I’ve been feeling a certain unrest in my soul.  By lately, I don’t mean the-past-week lately, although it’s certainly been resurfacing within recent weeks.  I want to do something important- something that matters.  I was talking to my friend about this, and she pointed out that that unrest wasn’t necessarily a bad thing- that in those moments, we don’t become complacent, but instead notice the things that we need to change and fix.  And I completely agree.

But I’ve been entirely too hard on myself.  I beat myself up all the time for not doing anything important, for not doing as well in school as I think I should do, for being less than others are.  I want to be great, and that sounds terrible as I type this, but this is a confession of sorts.  As I read these fantastic authors’ work, Dostoevsky, Keats, Joyce, Dickens, Shakespeare, Eliot, Donne, Lewis… I can’t help but want to join them in some way.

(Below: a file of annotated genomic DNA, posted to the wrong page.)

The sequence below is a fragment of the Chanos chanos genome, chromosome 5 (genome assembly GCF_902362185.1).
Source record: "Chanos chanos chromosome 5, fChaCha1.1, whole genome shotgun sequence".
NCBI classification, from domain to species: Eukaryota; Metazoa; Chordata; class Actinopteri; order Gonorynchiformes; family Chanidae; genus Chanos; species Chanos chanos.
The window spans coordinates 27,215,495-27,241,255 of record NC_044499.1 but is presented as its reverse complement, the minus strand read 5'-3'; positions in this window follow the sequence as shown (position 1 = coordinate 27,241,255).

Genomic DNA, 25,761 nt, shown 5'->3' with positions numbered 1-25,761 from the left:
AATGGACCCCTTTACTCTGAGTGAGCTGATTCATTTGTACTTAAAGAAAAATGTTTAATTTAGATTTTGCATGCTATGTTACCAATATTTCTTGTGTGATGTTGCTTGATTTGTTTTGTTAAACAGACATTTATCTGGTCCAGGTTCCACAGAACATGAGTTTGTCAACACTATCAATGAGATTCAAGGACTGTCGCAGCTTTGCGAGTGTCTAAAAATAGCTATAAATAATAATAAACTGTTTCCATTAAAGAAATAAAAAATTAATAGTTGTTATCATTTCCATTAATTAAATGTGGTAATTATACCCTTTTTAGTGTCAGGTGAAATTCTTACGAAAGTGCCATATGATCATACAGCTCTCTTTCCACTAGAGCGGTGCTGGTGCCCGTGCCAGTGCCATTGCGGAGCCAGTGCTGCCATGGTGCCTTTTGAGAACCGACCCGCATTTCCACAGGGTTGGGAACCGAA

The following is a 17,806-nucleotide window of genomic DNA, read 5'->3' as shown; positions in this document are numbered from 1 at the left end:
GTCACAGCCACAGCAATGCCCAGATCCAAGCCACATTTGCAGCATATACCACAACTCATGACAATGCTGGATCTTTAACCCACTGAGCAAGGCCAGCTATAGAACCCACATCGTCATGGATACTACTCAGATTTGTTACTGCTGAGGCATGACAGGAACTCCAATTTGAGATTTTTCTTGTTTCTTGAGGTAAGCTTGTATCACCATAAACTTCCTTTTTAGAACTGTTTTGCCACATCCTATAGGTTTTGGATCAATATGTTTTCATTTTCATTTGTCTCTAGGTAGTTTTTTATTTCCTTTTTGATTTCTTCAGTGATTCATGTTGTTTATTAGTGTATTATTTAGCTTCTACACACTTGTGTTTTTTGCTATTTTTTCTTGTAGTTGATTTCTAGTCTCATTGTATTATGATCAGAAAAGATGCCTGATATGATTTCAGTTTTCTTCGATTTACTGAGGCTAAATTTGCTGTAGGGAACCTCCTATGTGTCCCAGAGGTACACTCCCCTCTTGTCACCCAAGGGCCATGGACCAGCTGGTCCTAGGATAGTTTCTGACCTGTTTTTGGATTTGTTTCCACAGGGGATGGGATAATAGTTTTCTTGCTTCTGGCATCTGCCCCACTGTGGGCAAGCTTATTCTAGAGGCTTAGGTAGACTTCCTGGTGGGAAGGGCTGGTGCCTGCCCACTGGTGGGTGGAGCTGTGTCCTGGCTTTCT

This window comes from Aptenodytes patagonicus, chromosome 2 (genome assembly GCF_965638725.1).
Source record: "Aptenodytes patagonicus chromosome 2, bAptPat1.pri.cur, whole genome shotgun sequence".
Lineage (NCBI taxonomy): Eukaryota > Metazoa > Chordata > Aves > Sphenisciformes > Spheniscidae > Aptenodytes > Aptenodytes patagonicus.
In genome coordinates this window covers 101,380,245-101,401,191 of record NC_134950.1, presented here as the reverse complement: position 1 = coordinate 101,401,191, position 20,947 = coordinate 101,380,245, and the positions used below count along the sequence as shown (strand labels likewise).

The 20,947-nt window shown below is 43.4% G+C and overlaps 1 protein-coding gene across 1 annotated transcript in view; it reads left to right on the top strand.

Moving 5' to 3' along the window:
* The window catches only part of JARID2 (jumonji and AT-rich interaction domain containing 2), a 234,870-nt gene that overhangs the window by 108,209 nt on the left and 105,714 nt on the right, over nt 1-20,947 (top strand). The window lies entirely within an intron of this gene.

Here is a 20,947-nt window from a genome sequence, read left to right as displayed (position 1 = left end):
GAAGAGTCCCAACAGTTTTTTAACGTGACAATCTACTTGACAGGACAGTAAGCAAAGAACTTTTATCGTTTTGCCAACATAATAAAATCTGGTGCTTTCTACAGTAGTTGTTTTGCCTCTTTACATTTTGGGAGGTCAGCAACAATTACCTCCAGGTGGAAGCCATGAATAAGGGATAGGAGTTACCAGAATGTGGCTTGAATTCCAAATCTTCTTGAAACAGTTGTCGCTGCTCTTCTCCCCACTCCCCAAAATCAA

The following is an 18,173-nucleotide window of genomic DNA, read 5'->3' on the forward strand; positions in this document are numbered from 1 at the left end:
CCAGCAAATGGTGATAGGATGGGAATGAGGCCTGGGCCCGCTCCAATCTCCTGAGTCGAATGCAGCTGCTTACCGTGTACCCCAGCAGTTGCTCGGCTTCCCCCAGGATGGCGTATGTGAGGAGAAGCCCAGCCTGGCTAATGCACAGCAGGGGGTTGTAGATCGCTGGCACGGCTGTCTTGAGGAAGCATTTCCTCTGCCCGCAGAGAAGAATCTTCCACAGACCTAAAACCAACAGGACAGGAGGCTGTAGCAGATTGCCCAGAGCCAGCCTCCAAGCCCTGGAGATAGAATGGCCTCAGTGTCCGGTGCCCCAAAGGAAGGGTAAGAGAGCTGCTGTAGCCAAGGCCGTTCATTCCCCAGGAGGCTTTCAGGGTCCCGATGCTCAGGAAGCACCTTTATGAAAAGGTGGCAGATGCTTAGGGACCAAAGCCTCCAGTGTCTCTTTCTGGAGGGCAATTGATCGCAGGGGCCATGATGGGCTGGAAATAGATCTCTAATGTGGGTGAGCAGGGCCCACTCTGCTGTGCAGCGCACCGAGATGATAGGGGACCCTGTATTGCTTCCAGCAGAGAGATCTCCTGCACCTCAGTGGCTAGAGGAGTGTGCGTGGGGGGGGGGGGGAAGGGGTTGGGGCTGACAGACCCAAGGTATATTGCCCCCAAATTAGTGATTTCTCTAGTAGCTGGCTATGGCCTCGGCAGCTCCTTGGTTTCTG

Is it bad that I yearn for greatness, to make a difference, to be known or remembered?  Not necessarily.  But my motives bear an explanation.  What has been driving me to such distress?  Do I crave this because God has placed it in me and because I want to say something important, change people’s hearts, and speak his truth as an instrument of his will?  Or do I simply want to make a name for myself, draw attention to my own talents and abilities, and be remembered by humanity for my skills and intelligence rather than the Holy Spirit inside of me?

I want to know I’m doing something important.  I want to have a purpose in this life.  And yes, I know my purpose is to praise God in whatever I’m doing, but it’s frustrating not knowing what he’s created and formed me for.